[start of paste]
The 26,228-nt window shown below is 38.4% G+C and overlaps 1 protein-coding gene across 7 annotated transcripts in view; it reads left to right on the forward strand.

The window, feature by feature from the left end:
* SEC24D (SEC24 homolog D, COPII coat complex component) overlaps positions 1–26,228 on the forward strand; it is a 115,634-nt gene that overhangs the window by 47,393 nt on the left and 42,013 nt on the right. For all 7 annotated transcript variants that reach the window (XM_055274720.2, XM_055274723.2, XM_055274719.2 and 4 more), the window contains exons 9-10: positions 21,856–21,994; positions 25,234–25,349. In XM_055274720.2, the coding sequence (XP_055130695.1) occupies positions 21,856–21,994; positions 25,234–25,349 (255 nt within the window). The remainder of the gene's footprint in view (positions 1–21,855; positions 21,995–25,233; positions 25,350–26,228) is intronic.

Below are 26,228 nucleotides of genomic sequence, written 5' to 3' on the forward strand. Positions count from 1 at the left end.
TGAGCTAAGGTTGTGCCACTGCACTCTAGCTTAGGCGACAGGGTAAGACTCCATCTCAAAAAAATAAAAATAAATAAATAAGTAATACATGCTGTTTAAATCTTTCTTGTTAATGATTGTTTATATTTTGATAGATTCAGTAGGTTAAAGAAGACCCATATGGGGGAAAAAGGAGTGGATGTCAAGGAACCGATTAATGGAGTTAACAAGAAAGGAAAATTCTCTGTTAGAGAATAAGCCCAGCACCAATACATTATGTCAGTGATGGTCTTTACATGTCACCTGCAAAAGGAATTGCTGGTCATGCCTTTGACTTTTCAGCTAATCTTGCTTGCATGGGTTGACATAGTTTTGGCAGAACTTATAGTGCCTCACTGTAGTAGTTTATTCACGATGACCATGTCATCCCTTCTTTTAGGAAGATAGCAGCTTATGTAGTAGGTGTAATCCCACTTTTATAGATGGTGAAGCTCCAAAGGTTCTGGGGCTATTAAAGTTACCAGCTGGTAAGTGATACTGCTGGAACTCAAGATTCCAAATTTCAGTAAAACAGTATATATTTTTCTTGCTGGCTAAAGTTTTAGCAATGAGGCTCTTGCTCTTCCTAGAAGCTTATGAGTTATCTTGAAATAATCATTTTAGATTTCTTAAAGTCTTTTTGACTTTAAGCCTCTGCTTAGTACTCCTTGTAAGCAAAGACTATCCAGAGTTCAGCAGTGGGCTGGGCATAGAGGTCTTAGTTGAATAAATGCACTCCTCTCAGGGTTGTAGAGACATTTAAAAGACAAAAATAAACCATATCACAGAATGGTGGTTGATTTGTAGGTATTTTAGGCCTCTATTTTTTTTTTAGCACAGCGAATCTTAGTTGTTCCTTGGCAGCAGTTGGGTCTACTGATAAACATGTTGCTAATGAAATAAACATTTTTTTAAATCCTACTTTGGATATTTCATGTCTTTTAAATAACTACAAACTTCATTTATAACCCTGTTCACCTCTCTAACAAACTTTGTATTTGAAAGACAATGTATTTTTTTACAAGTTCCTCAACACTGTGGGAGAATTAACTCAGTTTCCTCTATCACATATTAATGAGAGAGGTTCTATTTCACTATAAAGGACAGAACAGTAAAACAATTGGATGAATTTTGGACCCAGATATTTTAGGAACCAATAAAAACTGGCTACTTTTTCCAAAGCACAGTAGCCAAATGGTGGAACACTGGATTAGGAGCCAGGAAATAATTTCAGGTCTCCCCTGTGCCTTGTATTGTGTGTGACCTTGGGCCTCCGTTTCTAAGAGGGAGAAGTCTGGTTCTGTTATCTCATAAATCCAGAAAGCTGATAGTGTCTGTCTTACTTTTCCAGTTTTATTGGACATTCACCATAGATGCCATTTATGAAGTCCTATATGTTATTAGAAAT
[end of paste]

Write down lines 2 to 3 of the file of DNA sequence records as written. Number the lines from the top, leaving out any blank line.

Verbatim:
The window, feature by feature from the left end:
* SEC24D (SEC24 homolog D, COPII coat complex component) overlaps positions 1–26,228 on the forward strand; it is a 115,634-nt gene that overhangs the window by 47,393 nt on the left and 42,013 nt on the right. For all 7 annotated transcript variants that reach the window (XM_055274720.2, XM_055274723.2, XM_055274719.2 and 4 more), the window contains exons 9-10: positions 21,856–21,994; positions 25,234–25,349. In XM_055274720.2, the coding sequence (XP_055130695.1) occupies positions 21,856–21,994; positions 25,234–25,349 (255 nt within the window). The remainder of the gene's footprint in view (positions 1–21,855; positions 21,995–25,233; positions 25,350–26,228) is intronic.